Recently I watched a video of Mark Zuckerberg (see below) addressing educators at The New Schools Summit earlier this year. He was invited to discuss the context of his donation of 100 million dollars to public schools in Newark, New Jersey, and his plans for an educational startup.
After introducing Zuckerberg, the moderator turns to the audience to ask for questions that will guide the discussion. This is where the video gets VERY hard to watch. Because instead of asking questions, the group of business pros and educators alike stumble, mumble, and fumble. Can they think of a question? Not without considerable confusion. The moderator is insistent—going so far as to remind participants that questions must end with question marks. And yet, person after person steps to the mic and … rambles. The exasperated moderator hardly knows how to record their nonquestions on the whiteboard, and eventually gives up. Why did this happen? Because even for highly educated and accomplished people, formulating questions on the fly is difficult. It’s an enviable skill, and it can make or break a meeting or session.
How many professional conferences have you been to, when, during question period, an attendee raises their hand and starts to go on and on, meandering, lost in tangents, prompting the presenter to ask some version of, “Is there a question in there?” Awkward indeed. Why is this such a frequent occurrence? According to Warren Berger and other theorists, it’s because “the habit of asking questions is trained out of us by the educational system.” That may be true—but so is the fact that many teachers are deeply committed to inquiry based learning.
Active, discovery-based instruction is a challenge to design, but as many researchers have shown, the results are amazing, as students hone their analytic skill set. Lessons built around or including collaborative, creative questioning tend to infuse the classroom with energy and enthusiasm. Classes engage with the material when it’s clear their perspectives and positions are critical to the learning experience. Teaching students to ask good questions is a foundational skill, but it’s also strategic.
Glance at any recent human resources research about hiring and mentoring young people today and you’ll see the repeated insight that “millennials love sharing their ideas and want to know that they are being heard, if you invite them to give you constructive feedback, you can gain a different perspective and help them learn” (I’m quoting from Judy Lindenberger from The Evolved Employer blog).
I think of questions as the currency of academic work. Having a cache of great questions enriches research and teaching. Sometimes questions are more important than answers, so the truism goes. And it may seem obvious, but this is where clicker technology fits in nicely to solve a pedagogical challenge.
Using clickers encourages profs to think about their lessons in terms of a series of questions. Sounds simple, and the technology itself is simple, but creating great questions is anything but. Trying to integrate a few polls into a finished lecture after the fact is profoundly disruptive. I’ve connected with many instructors across the disciplines who say that building great polls into a lesson is a real challenge. The litmus test is student reaction, and it’s very obvious which questions are great and resonate, and which are facile and fall flat.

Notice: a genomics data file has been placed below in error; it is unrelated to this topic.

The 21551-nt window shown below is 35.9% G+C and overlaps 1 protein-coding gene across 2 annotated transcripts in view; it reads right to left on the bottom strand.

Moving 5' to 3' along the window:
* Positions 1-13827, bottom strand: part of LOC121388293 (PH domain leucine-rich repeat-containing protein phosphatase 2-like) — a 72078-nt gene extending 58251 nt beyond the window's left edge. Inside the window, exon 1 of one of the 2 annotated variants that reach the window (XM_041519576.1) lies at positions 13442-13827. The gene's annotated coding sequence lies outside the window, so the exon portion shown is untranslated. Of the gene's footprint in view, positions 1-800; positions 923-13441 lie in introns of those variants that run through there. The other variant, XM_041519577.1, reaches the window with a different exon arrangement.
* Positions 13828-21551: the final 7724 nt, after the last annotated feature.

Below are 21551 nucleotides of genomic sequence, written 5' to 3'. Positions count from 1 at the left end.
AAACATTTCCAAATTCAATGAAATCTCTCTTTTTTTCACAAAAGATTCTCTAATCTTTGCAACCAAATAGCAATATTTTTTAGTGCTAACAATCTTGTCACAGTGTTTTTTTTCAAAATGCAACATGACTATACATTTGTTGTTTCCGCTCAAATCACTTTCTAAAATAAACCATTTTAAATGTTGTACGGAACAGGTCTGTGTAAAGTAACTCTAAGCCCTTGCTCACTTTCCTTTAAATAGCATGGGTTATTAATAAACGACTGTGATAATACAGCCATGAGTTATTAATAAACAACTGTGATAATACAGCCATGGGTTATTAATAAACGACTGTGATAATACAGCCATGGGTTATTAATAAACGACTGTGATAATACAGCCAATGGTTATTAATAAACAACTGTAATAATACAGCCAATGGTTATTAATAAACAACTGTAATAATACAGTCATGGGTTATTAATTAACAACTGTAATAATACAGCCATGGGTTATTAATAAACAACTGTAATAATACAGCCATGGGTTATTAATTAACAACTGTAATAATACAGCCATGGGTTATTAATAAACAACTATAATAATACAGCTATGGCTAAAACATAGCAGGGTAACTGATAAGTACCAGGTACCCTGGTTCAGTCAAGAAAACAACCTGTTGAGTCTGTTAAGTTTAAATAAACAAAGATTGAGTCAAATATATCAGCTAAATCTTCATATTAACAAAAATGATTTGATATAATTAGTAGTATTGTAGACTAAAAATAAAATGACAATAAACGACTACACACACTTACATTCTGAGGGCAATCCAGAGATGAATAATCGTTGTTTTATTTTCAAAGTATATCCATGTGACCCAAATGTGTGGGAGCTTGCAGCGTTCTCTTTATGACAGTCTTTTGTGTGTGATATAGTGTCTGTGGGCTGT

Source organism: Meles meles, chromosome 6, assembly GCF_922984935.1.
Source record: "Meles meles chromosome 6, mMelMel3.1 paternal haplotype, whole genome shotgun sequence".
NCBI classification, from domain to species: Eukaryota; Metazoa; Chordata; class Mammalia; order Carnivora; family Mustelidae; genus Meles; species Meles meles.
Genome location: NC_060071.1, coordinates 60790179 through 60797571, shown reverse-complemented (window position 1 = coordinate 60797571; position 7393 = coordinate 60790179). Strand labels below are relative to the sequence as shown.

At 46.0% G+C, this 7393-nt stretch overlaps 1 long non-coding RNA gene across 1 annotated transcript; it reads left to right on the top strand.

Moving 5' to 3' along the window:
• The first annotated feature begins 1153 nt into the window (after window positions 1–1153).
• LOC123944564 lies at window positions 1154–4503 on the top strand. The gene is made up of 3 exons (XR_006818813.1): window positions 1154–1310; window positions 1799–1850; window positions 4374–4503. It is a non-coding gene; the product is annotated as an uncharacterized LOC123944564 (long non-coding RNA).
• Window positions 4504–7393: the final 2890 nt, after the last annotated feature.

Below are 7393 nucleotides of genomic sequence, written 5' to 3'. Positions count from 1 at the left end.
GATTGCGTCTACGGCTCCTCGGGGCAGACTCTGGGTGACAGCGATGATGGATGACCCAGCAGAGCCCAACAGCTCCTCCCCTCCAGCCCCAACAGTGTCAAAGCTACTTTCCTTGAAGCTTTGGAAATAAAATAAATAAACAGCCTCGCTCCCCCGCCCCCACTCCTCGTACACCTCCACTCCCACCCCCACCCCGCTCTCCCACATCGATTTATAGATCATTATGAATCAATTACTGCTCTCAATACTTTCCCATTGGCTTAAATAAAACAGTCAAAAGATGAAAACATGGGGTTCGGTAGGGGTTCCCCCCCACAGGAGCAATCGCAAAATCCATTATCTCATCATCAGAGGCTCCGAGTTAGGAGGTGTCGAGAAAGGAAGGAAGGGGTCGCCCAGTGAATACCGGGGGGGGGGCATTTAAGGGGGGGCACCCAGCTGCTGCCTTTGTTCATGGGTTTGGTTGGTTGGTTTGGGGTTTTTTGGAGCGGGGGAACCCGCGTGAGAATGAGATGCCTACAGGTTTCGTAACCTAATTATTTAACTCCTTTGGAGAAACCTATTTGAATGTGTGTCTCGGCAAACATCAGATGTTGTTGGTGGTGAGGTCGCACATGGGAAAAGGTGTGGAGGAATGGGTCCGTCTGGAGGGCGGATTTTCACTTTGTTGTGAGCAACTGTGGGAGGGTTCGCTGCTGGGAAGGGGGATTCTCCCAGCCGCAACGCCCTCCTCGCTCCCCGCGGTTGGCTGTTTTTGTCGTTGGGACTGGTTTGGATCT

If questions matter, if asking great questions is an important skill, then it’s worth thinking about how-tos. Here’s a small roundup of tips for creating great questions, culled from around the web, to use as part of inquiry based learning design, with or without clickers:
1. Think of a series of questions instead of several one-offs. “Ask interpretative questions (eg., what does the author mean here?) before evaluative questions (eg. is the author right about this?). Let your earlier questions lay a foundation for your later ones.” (source — opens PDF) Put differently, “During class discussions, rather than beginning with a single question that is multilayered and complex, use a sequence of questions to build depth and complexity.” (source)
2. Integrate some current and/or newsworthy material to keep lectures fresh, and use that as the basis for opinion questions. “Using real-life scenarios, clinical examples, or case studies will reinforce the importance of the material your are presenting.” (source — opens PDF)
3. Ask predictive questions. Students are more likely to pay attention to the material if they’ve been asked to weigh in on it first. “Teachers ask recall questions far more than predictive questions. But predictive questions are more important to develop a sense of understanding. Good readers are unconsciously making predictions.” (source)
4. Pose generalizing and summarizing questions. Get a debate going in no time by suggesting a series of outcomes, and if you are polling, include options such as None of these options are correct, and/or I am undecided. “To get students thinking about effects, implications, extensions and inferences, ask students to weigh in on a series of likely and unlikely consequences.” (source)
The book that helped me the most when getting started building my cache of clicker questions: Teaching with Classroom Response Systems: Creating Active Learning Environments by Derek Bruff.This highly-readable book identifies types of questions and provides a host of teaching strategies and instructional goals which inspired me to develop my own polls.
I also teach online, and one of my favorite and affordable edTech tools to facilitate question-based learning is PollDaddy. I also use Survey Monkey, but find PollDaddy very intuitive and nicely designed.
Here is the Zuckerberg video I mentioned at the outset: